forces, and directing their operations. Corgress to The United States in congress assembled shall have authocommittec rity to appoint a committee to sit in the recess of congress, to
be denominated “a committee of the states;" and to consist Additional of one delegate from each state, and to appoint such other
committees and civil officers as may be necessary for managtod.
ing the general affairs of the United States, under their direction: to appoint one of their number to preside, provided that no person be allowed to serve in the office of president more than one year in any term of three years: to ascertain the necessary sums of money to be raised for the service of
of the states.
powers of congress enumera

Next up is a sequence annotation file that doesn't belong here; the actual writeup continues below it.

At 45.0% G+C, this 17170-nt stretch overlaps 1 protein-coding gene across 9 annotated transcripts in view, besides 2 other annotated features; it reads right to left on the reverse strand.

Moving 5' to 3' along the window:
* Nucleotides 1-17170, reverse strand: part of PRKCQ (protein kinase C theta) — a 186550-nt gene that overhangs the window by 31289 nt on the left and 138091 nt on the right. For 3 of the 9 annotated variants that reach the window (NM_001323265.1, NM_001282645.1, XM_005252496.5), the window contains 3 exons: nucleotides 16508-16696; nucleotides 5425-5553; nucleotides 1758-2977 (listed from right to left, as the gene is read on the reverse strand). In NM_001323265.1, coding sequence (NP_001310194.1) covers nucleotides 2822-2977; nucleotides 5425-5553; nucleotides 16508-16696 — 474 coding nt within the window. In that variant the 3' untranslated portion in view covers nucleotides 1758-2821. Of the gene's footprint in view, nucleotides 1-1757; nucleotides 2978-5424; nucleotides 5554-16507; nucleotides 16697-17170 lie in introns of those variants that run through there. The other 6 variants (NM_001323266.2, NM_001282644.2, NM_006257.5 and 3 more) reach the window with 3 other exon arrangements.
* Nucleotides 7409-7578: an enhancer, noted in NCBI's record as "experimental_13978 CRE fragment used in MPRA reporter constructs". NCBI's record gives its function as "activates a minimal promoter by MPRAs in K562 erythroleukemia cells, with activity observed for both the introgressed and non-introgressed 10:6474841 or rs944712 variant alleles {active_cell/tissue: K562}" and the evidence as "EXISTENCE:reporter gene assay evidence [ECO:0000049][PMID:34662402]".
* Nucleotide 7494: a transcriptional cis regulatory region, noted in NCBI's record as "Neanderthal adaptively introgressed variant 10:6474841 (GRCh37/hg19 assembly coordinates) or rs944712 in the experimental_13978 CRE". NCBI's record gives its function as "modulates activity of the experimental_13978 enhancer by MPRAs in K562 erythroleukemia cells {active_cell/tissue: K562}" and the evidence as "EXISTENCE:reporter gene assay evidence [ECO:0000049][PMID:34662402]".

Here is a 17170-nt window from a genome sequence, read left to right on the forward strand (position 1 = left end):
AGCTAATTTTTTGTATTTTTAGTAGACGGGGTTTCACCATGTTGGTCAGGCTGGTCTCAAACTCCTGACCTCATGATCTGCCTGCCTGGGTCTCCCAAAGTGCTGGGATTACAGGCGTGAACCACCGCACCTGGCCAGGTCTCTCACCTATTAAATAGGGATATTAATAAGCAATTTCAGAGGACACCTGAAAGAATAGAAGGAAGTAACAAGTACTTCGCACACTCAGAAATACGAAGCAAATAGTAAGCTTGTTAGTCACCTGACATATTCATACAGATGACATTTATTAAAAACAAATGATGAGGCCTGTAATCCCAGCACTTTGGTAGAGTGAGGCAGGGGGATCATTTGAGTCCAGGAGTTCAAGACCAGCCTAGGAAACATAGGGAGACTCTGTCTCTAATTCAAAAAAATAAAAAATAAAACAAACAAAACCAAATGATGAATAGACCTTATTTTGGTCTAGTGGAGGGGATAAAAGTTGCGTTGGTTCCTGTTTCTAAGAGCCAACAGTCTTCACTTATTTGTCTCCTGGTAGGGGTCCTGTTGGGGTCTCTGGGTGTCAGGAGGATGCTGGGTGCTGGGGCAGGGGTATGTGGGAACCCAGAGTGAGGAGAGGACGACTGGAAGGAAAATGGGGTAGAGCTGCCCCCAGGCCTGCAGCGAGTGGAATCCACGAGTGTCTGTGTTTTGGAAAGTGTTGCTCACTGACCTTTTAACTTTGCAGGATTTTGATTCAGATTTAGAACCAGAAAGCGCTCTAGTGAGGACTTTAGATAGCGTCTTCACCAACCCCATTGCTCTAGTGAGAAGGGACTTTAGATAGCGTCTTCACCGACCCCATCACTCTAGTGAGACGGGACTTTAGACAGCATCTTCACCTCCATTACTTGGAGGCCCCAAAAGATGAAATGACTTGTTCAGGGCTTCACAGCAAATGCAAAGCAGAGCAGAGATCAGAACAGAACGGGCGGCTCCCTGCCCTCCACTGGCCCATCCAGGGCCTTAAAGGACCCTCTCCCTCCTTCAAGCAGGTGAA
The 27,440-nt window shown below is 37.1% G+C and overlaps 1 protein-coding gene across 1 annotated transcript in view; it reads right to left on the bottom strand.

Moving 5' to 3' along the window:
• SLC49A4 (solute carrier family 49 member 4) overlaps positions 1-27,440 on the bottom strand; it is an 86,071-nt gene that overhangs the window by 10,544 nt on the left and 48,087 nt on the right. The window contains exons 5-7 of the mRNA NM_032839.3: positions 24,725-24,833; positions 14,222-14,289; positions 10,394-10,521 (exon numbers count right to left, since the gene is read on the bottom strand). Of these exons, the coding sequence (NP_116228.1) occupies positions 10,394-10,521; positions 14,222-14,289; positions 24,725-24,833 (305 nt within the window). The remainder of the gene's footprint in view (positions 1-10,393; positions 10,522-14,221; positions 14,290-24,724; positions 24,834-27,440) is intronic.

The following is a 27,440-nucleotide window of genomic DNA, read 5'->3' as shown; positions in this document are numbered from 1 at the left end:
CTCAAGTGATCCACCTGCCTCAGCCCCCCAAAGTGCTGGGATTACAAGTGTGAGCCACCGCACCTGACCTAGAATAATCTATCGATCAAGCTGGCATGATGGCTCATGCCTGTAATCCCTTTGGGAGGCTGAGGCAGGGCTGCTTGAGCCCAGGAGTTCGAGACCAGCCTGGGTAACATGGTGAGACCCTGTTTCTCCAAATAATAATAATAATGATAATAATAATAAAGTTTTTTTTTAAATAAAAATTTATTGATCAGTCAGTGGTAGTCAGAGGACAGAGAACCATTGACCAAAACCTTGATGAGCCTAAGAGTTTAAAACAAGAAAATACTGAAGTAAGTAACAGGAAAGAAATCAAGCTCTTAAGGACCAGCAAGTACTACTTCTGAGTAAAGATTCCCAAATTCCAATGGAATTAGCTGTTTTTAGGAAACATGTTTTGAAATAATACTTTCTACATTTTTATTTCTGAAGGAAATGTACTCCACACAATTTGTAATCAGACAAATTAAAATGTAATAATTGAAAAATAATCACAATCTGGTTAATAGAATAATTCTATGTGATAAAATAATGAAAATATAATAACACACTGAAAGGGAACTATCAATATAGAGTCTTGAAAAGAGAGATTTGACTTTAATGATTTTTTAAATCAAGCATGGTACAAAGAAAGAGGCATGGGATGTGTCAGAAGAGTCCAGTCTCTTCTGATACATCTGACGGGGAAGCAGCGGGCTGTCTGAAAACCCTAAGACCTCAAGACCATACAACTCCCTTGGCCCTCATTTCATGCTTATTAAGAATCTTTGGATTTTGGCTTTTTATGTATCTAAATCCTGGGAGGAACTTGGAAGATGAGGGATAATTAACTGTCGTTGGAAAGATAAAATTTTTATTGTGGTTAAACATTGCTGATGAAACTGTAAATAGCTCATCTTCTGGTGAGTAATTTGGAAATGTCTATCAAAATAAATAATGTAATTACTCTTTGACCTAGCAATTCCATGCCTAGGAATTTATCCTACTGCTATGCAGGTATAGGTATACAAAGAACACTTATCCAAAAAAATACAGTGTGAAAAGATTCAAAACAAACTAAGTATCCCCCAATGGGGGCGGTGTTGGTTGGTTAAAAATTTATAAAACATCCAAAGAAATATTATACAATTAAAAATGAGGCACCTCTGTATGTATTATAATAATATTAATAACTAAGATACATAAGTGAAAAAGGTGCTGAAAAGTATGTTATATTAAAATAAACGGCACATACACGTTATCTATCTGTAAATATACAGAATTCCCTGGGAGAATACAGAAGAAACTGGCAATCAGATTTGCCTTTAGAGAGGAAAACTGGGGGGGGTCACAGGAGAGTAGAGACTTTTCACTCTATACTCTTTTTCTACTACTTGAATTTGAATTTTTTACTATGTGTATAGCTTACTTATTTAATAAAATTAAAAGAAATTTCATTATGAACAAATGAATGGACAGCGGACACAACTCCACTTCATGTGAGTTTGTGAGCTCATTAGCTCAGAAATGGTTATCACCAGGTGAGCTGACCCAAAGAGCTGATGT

the United States, and to appropriate and apply the same for defraying the public expenses: to borrow money or emit bills on the credit of the United States, transmitting every half year to the respective states an account of the sums of money so borrowed or emitted: to build and equip a navy: to agree upon the number of land forces, and to make requisitions from each state for its quota, in proportion to the number of white inhabitants in such state; which requisition shall be binding, and thereupon the legislature of each state shall appoint the regimental officers, raise the men, and clothe, arm, and equip them in a soldier-like manner, at the expense of the United States; and the officers and men so clothed, armed, and equipped, shall march to the place appointed, and within the time agreed on by the United States in congress assembled: but if the United States in congress assembled, shall, on consideration of circumstances, judge proper that any state should not raise men or should raise a smaller number than its quota, and that any other state should raise a greater number of men than the quota thereof, such extra number shall be raised, officered, clothed, armed, and equipped, in the same manner as the quota of such state, unless the legislature of such state shall judge that such extra number can not be safely spared out of the same; in which case they shall raise, officer, clothe, arm, and equip, as many of such extra number as they judge can be safely spared. And the officers and men so clothed, armed, and equipped, shall march to the place appointed, and within the time agreed on by the United States in congress assembled.